While the majority on the court claimed to be speaking for religious interests, on Thursday, Pope Francis published an op-ed in the New York Times that seemed to side with Biden. He noted that most governments have tried to protect their people from the coronavirus, but “some governments… shrugged off the painful evidence of mounting deaths, with inevitable, grievous consequences.” He scoffed at those who refused to accept public health restrictions, “as if measures that governments must impose for the good of their people constitute some kind of political assault on autonomy or personal freedom!”
He called for a fairer economic system, a political system that gives voice to marginalized people, and protection for the environment.
According to Pope Francis, “This is a moment to dream big, to rethink our priorities — what we value, what we want, what we seek — and to commit to act in our daily life on what we have dreamed of.”
It is early Sunday morning here in Germany.
Yesterday, Chancellor Angela Merkel spoke to the nation.
A lot has happened since the corona virus began spreading, Merkel said.
At the beginning of the year, she said, we were still dealing with a completely unknown virus. "Today we know so much more about the paths of infection, about the possibilities of protecting oneself, about symptoms and treatment options. Vaccines are being developed in record time. "We can assume that one or more vaccines will be available, not just sometime in the future, but in the foreseeable future.
This is due to the "great spirit of research" of the people, Merkel explained. "If this pandemic has anything good at all, it is this: It shows what we humans are capable of if we take our hearts in our hands, if we act with perseverance and creativity - and most importantly: if we work together across borders. But it is not only scientists who are in the game. "No, we can all do something. Each and every one of us can do something," said the Chancellor, referring to hygiene rules such as wearing masks, maintaining a safe distance and ventilation.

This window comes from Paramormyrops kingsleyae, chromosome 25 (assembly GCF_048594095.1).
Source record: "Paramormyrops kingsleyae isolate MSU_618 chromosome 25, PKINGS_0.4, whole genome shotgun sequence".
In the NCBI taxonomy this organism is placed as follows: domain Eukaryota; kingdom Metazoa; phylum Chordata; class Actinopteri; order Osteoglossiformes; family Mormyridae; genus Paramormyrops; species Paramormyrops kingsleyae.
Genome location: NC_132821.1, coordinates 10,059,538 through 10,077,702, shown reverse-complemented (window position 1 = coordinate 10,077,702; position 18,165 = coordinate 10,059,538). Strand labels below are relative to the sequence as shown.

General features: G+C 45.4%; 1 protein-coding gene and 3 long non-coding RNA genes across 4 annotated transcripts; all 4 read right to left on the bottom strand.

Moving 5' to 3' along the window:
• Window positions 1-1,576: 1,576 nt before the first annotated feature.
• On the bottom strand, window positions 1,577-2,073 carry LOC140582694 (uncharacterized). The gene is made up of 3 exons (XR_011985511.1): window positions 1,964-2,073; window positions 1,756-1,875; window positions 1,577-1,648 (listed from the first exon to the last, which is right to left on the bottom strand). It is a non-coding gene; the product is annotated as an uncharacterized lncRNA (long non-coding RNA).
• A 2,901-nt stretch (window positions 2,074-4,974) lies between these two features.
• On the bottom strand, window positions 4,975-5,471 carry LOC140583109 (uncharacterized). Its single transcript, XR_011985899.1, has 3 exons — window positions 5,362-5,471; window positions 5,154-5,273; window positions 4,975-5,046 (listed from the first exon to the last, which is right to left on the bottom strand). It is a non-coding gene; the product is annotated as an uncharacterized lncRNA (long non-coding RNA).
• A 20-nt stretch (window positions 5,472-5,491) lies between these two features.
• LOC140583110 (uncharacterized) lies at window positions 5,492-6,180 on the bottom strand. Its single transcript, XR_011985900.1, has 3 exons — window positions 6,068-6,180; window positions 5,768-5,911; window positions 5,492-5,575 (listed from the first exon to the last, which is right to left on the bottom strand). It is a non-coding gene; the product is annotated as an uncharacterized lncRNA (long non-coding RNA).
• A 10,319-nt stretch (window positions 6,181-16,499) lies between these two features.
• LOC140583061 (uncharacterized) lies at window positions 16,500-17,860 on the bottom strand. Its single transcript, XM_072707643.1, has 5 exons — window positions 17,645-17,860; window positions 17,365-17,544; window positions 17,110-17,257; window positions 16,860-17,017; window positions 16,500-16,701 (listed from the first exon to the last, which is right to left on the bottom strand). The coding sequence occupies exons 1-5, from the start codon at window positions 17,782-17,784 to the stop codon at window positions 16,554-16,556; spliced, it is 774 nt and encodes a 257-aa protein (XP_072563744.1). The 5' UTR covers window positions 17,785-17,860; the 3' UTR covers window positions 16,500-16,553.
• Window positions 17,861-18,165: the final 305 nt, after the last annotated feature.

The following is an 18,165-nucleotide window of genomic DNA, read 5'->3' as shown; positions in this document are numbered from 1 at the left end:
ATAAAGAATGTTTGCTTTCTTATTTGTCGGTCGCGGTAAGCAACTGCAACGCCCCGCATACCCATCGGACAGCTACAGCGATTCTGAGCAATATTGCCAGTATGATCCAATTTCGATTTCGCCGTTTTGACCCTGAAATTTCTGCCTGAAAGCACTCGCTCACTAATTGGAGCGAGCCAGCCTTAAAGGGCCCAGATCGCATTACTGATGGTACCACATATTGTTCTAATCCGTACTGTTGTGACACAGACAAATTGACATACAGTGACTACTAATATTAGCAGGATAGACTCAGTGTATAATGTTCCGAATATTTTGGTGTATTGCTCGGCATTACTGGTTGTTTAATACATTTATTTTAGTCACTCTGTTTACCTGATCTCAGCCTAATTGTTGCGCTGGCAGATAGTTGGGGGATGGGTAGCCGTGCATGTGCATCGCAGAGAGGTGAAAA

We recently reached the one million mark of Corona infections, 311,000 of which are active, and our death toll has now reached 15, 964. In a country of 80 million souls, these numbers are painful, but it could have been much worse.
Winter is nearly upon us and Merkel’s government has imposed new restrictions. They are not popular with everyone – we are all tired of this - and there are some who, as in the US, are actively protesting the measures as restrictions on personal freedom. But by and large, the people trust the government and are following the new rules.
No small part of whatever success Germany has experienced is due to Chancellor Merkel’s decision to square with the people, to tell them the hard truth. Trust isn’t built overnight, it takes time to develop and it takes courage to speak the truth, even when it isn’t pleasant to hear.
Americans have lived through four years of lies and self-dealing. The people are wary of trusting the government and many have turned to other sources for “alternative facts”. The incoming Administration has its work cut out for it but I am hopeful, even confident, that if they speak the truth consistently, and act to better the lives of all the people, that trust can be earned and the nation can begin to move forward united.
I wanted to address the idea of Trump's alternate reality, and one commenter's objections to naming it a reality at all, but this got long-winded, so I am putting out out here in the main thread where perhaps it will see more light for a moment or two than it would as a response to a single comment.
I can only offer my own view on what merits the name, obviously, but I do not think it is a complete stretch to call Trump's constructed cognitive universe an alternate reality. If the narratives he were pushing had all originated with him, were completely aberrant and inexplicible in their appeal, I would be more inclined simply to call them fictions and let it go at that, but much of what he says only amplifies what an extremely vocal minority of US citizens actually do believe is true. And dismissing their realities as fictions would be a dangerous understatement.